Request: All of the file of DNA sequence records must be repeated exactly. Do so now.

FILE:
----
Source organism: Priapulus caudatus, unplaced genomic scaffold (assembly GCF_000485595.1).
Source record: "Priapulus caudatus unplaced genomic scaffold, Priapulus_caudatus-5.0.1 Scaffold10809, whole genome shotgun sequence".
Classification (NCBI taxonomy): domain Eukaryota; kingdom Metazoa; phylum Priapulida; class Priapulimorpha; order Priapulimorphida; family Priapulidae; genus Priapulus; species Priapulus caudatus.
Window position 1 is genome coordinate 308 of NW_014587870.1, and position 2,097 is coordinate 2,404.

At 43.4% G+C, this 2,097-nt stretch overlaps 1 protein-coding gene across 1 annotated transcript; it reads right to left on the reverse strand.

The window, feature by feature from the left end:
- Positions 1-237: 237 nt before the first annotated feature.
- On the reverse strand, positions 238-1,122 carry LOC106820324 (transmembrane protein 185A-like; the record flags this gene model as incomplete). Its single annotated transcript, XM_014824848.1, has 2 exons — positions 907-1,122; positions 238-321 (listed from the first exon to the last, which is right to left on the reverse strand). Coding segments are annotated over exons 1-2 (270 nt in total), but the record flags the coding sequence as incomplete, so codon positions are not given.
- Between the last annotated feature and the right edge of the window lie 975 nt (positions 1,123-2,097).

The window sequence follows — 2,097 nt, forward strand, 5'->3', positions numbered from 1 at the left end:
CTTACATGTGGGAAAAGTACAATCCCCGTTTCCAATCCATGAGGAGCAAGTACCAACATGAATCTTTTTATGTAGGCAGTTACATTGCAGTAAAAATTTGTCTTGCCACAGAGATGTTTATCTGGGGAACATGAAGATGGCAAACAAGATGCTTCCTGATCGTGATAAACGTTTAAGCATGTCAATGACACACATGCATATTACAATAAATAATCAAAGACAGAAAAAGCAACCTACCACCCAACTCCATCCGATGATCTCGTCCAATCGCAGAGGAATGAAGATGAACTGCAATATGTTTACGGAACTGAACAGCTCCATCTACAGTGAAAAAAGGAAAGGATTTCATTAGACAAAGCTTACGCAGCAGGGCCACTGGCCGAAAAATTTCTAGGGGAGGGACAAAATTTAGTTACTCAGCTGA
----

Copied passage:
Source organism: Priapulus caudatus, unplaced genomic scaffold (assembly GCF_000485595.1).
Source record: "Priapulus caudatus unplaced genomic scaffold, Priapulus_caudatus-5.0.1 Scaffold10809, whole genome shotgun sequence".
Classification (NCBI taxonomy): domain Eukaryota; kingdom Metazoa; phylum Priapulida; class Priapulimorpha; order Priapulimorphida; family Priapulidae; genus Priapulus; species Priapulus caudatus.
Window position 1 is genome coordinate 308 of NW_014587870.1, and position 2,097 is coordinate 2,404.

At 43.4% G+C, this 2,097-nt stretch overlaps 1 protein-coding gene across 1 annotated transcript; it reads right to left on the reverse strand.

The window, feature by feature from the left end:
- Positions 1-237: 237 nt before the first annotated feature.
- On the reverse strand, positions 238-1,122 carry LOC106820324 (transmembrane protein 185A-like; the record flags this gene model as incomplete). Its single annotated transcript, XM_014824848.1, has 2 exons — positions 907-1,122; positions 238-321 (listed from the first exon to the last, which is right to left on the reverse strand). Coding segments are annotated over exons 1-2 (270 nt in total), but the record flags the coding sequence as incomplete, so codon positions are not given.
- Between the last annotated feature and the right edge of the window lie 975 nt (positions 1,123-2,097).

The window sequence follows — 2,097 nt, forward strand, 5'->3', positions numbered from 1 at the left end:
CTTACATGTGGGAAAAGTACAATCCCCGTTTCCAATCCATGAGGAGCAAGTACCAACATGAATCTTTTTATGTAGGCAGTTACATTGCAGTAAAAATTTGTCTTGCCACAGAGATGTTTATCTGGGGAACATGAAGATGGCAAACAAGATGCTTCCTGATCGTGATAAACGTTTAAGCATGTCAATGACACACATGCATATTACAATAAATAATCAAAGACAGAAAAAGCAACCTACCACCCAACTCCATCCGATGATCTCGTCCAATCGCAGAGGAATGAAGATGAACTGCAATATGTTTACGGAACTGAACAGCTCCATCTACAGTGAAAAAAGGAAAGGATTTCATTAGACAAAGCTTACGCAGCAGGGCCACTGGCCGAAAAATTTCTAGGGGAGGGACAAAATTTAGTTACTCAGCTGA